Writing a Novel! From Childhood Poems to a Novel

For as long as I can remember, I've loved reading and writing. As a girl, I used to stretch out like a cat in front of our wood burning stove on a rug and read for hours on end. My dad commanded the remote control at all times, so rather than watch sports or documentaries-which I was not particularly interested in-I would consume books. We lived just one mile outside of our small town in Nebraska, and I would often ride my bike into town and pick out some books from the library. The librarian always looked upon me kindly as I nervously asked if I could take home more and more books at a time. Why was I nervous to ask to take MORE books home than was usual? No idea. But at the time, it seemed pretty damn scary.

We had writing classes in elementary school, which meant even more exercise in stories and creativity. I loved making up stories and poems. The exhilarating freedom of creating a world or person from thin air and writing it down as truth was tantalizing. But I never dreamed of writing a novel.

One day last year, I found a poem I wrote in fourth or fifth grade I thought I would share. It’s pretty weird.  But hey, most creative people are a little strange.



The Thing

By Samantha Peterson (Year: 1995)

The Thing came from beneath the sink, It was slimy and oily and boy, did it stink. I’ve always tried to avoid that place, With that slimy green thing and it’s purplish face.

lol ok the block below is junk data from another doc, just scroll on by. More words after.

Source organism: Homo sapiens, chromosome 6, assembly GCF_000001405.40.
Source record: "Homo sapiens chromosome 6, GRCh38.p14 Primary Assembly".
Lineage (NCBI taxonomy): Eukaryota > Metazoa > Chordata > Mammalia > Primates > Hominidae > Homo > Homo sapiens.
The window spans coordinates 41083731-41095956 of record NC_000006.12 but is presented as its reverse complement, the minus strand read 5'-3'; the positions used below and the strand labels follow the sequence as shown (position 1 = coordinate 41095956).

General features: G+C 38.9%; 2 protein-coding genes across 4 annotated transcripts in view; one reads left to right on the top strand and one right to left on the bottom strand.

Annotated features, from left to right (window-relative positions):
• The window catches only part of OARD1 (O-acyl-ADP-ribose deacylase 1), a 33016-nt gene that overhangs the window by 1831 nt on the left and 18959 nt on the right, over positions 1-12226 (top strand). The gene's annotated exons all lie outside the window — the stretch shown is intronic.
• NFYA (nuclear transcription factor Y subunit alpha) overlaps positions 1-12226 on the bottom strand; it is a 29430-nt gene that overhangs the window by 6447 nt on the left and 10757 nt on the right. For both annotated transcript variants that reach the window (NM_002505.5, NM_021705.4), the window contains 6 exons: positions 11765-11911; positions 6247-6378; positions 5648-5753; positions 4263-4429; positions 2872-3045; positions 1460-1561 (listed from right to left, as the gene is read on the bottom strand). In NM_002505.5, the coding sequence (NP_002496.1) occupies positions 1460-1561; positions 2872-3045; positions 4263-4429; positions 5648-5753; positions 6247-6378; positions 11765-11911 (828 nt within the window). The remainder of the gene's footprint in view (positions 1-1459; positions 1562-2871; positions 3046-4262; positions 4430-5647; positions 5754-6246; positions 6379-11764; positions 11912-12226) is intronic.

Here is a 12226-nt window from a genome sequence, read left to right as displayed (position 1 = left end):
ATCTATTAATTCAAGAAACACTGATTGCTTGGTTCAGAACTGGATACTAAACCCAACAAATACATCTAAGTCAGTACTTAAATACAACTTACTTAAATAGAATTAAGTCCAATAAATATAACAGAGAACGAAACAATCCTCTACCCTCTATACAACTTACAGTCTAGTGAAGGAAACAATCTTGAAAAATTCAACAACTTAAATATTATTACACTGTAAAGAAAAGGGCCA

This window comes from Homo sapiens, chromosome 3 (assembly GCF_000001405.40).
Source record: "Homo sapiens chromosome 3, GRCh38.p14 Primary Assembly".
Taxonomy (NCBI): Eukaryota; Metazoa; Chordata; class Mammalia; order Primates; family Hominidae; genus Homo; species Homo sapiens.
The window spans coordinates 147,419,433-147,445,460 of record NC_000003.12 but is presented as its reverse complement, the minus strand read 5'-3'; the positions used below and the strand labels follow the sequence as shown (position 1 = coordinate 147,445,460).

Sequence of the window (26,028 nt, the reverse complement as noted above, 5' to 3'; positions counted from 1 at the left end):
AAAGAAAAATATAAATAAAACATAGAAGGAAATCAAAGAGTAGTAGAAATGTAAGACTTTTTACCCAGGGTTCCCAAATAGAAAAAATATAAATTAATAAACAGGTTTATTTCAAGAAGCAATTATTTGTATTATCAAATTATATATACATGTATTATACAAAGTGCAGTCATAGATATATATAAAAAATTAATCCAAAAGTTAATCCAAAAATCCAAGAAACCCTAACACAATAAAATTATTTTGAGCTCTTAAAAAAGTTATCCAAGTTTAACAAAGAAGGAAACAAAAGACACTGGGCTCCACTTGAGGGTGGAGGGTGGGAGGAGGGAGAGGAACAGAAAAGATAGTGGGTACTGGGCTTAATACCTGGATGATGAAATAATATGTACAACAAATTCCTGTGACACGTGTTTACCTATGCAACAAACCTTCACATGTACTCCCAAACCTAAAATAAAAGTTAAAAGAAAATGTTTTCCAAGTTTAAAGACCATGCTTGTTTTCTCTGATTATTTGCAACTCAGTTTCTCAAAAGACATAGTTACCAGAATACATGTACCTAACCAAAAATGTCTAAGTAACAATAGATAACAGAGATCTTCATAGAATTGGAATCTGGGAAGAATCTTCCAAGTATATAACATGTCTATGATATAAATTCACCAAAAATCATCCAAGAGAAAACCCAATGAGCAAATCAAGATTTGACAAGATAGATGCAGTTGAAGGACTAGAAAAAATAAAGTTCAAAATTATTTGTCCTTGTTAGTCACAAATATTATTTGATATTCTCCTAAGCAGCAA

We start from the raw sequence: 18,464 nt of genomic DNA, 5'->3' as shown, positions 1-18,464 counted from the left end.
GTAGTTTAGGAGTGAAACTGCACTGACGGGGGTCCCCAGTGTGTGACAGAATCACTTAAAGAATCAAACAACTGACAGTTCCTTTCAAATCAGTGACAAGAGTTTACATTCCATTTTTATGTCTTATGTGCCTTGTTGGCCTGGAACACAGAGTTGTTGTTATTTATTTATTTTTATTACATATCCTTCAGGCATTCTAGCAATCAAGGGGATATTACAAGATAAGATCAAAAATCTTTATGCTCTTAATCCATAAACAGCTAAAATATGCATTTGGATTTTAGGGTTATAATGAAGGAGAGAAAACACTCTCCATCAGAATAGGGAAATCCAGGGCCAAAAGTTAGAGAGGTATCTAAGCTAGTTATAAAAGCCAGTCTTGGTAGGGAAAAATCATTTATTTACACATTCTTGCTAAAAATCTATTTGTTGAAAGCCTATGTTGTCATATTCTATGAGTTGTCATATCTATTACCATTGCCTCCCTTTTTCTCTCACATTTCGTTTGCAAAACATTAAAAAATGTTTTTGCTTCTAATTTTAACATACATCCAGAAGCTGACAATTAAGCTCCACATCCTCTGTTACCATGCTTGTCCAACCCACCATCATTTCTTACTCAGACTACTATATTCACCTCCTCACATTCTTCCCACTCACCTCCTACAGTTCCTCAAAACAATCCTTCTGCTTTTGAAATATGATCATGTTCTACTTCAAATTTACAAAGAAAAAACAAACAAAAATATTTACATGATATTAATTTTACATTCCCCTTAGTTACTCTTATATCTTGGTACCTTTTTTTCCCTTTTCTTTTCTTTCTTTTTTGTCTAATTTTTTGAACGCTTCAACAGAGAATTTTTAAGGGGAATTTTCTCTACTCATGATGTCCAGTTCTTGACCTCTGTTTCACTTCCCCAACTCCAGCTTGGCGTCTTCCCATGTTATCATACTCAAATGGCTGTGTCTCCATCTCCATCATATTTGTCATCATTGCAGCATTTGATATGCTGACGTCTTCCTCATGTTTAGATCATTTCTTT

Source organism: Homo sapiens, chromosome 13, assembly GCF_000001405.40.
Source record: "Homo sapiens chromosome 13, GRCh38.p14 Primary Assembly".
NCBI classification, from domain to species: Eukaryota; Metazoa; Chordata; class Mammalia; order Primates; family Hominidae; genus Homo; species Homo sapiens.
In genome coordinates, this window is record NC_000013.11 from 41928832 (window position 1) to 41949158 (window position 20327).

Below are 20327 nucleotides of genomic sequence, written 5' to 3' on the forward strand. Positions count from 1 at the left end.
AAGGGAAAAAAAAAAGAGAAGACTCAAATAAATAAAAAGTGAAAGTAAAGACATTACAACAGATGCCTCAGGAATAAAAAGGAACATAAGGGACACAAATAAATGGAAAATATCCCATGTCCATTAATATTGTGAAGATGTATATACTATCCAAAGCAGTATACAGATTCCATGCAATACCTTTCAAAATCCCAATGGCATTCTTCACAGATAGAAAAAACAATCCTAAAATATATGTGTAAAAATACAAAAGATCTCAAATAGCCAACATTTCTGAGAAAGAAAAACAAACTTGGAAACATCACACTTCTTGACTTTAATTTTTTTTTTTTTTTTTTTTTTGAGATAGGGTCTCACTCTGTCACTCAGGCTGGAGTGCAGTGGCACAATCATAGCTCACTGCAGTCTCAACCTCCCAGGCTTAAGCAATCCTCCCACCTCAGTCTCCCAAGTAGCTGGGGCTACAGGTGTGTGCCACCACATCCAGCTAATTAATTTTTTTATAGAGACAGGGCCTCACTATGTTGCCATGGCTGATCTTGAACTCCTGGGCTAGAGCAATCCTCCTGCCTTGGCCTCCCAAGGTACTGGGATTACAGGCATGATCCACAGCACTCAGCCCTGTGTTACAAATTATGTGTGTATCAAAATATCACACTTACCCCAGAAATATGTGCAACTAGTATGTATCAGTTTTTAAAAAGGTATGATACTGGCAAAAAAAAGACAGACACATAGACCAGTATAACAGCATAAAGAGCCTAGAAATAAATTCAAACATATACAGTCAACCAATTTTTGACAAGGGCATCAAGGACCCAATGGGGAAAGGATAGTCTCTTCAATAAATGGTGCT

But one day Mom said, “I really should think,” “That’ you’d notice what a mess is that porcelain sink,” “Please help me clean it I don’t have the time,” “If you clean it well I will give you a dime.”
“And now,” said my mom, “I am off to my job,” “Don’t spend all day playing with your friend Bob,” So I picked up the phone and called Bob, my friend, “I can’t play till two,” he said, “I have clothes I must mend.”
“Well bye,” I said and hung up the phone, And that is when I heard the loud groan. I walked to the sink and thought it must be the thing, It gave out noises and grunts and even a ping.
Then all was quiet and I knew that I must, Clean the sink well before it started to rust. So I got out the scrubbers and started to scrub, And then on my leg, I felt a strange rub.
It was tiny at first, and ever so small. I refused to go, and I reached for the wall. But the thing pulled me into the sink’s dark place, I saw that slimy green thing with its purplish face.
I shrieked and I screamed, I raised quite a fuss. But I was no match for that slimy muss. And then that green thing, just pulled off my face. And smoothed it on him with his own embrace.
Then he took all my clothes and got all dressedup. He looked at my things, even my plate and cup. Then he called my friend Bob, and said, “Come and play,” And that thing and Bob played all the rest of the day.
Then Mom came home and said, “Here is your dime,” “Thanks for cleaning the sink, I did not have the time,” And so now I’m the thing beneath the sink. I am slimy and oily and boy, do I stink.
Everyone tries to avoid this place, Cause I’m a slimy green thing with a purplish face. And OH! How I’m looking for a child to take, too. Are you absolutely sure that it is not you?

Like I said, I was a creepy little kid. But hey, my mom liked it. And that's good enough for me.

In any case, reading through poems and short stories I constructed as a child helped me gain the courage to begin writing a novel, my first! After all, if I was that unabashedly weird at such a tender age, why should I change now?

And so, in late November 2012 I sent out on a journey to write my first novel.